Legion Lost #1

Legion Lost #1

D

Besides Resurrection Man, Legion Lost was the other book this week that Tom Tomorrow guilted me in to picking up. It’s a good thing I liked Resurrection Man as much as I did, or I’d be asking Tom to pay me back.

In all seriousness, I had sympathies toward Legion Lost that led me to buying it in the first place. I like the creative team quite a bit: Fabian Nicieza, while one of the architects of the messy ’90s X-Men, has done some stellar fill-in work for DC in the last few years, including a couple amazing issues of Action Comics where Superman literally delivers the message that religious missionary work is immortal (I’m not even joking). Pete Woods, meanwhile, is a killer artist who totally rocked it on Paul Cornell’s Lex Luthor-centric Action Comics, to the point where any issue that had a fill-in artist was sure to disappoint.

I look at Legion Lost and I wonder what happened. It features the exact same art team as Action — Woods on pencils inking himself, Brad Anderson coloring — but it looks so much worse. It doesn’t even feel like Woods. All the art seems blown-up somehow, as though this book was drawn at micro-size and then enlarged to fill a standard-sized comic page, instead of the other way around. Ink lines are gigantic, detail is minimal and background work seems almost an afterthought. One wonders if perhaps this is Woods’ attempt at doing a “widescreen” style action comic, but for me it doesn’t work at all. The one bit of art I really like here is Woods’ design of the book’s antagonist in his monster form. Other than that, I did not particularly enjoy looking at this comic.

The story doesn’t pick up any of the art’s slack, either. Nicieza seems back in ’90s X-Men mode for this team book; it’s over-dialoged, over-expository and frankly ridiculous. It’s the kind of book where characters call each other by their names all the time because that’s the only way we can identify who’s who. Most of the dialog is just ludicrous, manufacturing conflicts where there needn’t be any and generally turning tension up to 11 for the hell of it. It’s the kind of book where the villain unironically howls “You stopped me in the future, but you failed to stop me now!”, and also someone legitimately screams “DAMN IT ALL TO HELL!!” in all caps with two exclamation points. Oh man.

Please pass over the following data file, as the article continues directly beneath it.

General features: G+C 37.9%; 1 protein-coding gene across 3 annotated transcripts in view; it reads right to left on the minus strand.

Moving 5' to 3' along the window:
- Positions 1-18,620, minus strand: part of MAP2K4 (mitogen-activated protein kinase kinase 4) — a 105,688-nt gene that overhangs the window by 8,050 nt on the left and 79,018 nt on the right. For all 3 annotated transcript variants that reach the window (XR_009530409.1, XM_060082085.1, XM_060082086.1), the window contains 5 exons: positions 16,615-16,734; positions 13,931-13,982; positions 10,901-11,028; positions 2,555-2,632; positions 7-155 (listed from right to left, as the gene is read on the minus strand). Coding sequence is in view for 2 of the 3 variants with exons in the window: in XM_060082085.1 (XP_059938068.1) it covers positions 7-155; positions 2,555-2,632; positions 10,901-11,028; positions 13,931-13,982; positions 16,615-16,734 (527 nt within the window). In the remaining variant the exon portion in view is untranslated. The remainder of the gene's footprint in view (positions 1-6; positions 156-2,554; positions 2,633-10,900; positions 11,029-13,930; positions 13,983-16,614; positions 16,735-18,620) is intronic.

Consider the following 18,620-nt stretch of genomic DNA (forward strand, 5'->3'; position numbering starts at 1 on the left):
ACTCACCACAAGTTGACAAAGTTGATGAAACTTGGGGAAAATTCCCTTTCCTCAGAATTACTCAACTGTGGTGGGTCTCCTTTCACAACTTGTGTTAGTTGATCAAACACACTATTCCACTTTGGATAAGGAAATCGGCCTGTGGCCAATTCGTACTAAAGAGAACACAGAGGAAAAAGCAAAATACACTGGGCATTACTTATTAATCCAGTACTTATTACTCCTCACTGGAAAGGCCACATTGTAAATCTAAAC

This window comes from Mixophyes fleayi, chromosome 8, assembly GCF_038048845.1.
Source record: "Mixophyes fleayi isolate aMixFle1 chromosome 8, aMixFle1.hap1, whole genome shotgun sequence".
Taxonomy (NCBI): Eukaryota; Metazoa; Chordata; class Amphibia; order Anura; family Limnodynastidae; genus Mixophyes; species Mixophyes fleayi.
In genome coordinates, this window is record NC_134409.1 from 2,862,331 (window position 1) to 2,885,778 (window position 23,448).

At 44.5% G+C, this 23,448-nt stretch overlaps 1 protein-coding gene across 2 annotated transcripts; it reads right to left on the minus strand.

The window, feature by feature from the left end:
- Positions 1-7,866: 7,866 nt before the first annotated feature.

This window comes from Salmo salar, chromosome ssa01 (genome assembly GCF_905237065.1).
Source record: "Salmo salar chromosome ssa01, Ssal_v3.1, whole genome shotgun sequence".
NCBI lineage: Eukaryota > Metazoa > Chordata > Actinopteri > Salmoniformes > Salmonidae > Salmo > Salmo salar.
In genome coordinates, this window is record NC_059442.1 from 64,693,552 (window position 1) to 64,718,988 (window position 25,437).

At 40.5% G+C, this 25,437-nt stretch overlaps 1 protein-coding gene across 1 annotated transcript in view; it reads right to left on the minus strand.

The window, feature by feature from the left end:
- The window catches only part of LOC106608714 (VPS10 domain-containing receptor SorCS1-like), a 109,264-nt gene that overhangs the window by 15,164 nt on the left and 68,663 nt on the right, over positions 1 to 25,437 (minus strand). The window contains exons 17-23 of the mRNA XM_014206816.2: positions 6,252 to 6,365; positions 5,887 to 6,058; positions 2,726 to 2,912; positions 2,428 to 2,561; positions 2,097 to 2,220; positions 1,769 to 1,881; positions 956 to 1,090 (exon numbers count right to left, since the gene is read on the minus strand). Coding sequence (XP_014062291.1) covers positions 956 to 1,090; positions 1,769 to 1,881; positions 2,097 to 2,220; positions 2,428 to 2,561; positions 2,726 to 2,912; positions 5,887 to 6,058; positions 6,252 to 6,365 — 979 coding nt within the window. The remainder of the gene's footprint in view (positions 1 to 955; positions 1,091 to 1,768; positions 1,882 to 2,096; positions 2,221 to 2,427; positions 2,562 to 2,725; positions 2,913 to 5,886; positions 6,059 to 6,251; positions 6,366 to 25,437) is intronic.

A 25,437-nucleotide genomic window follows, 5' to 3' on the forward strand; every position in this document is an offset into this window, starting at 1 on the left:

Okay, time to say something nice. The actual plot here is pretty interesting. The set-up: members of the 31st century Legion of Superheroes have come back in time to prevent some virulent pathogen from being unleashed on the Earth. Of course, they find out they’re too late, and the bad guy destroys their only means of getting home, so now they’re infected, stranded on Earth and with nowhere to turn. That’s a cool idea, and it’s made all the more interesting by the fact that the Legion seems to have a clue what’s going on with the DC Universe. One character references the “Flashpoint Breakwall,” and another mentions that “this period… is marked by… great uncertainty” (he talks like Alan Moore’s Swamp Thing for some reason). If I cared enough about the entire line of DC books, I’d want to know what these characters were talking about, and the promises of plot nuggets like that might be enough to make me keep reading.

As it stands, though, Wikipedia synopses and Wednesday shop talk will have to do. This book was a chore to get through, and in the end I found it to be basically nonsense. It’s the first book of the New 52 I’ve spent money on where I feel confident saying DROP IT.

tags: fabian nicieza, legion lost, pete woods, the new 52

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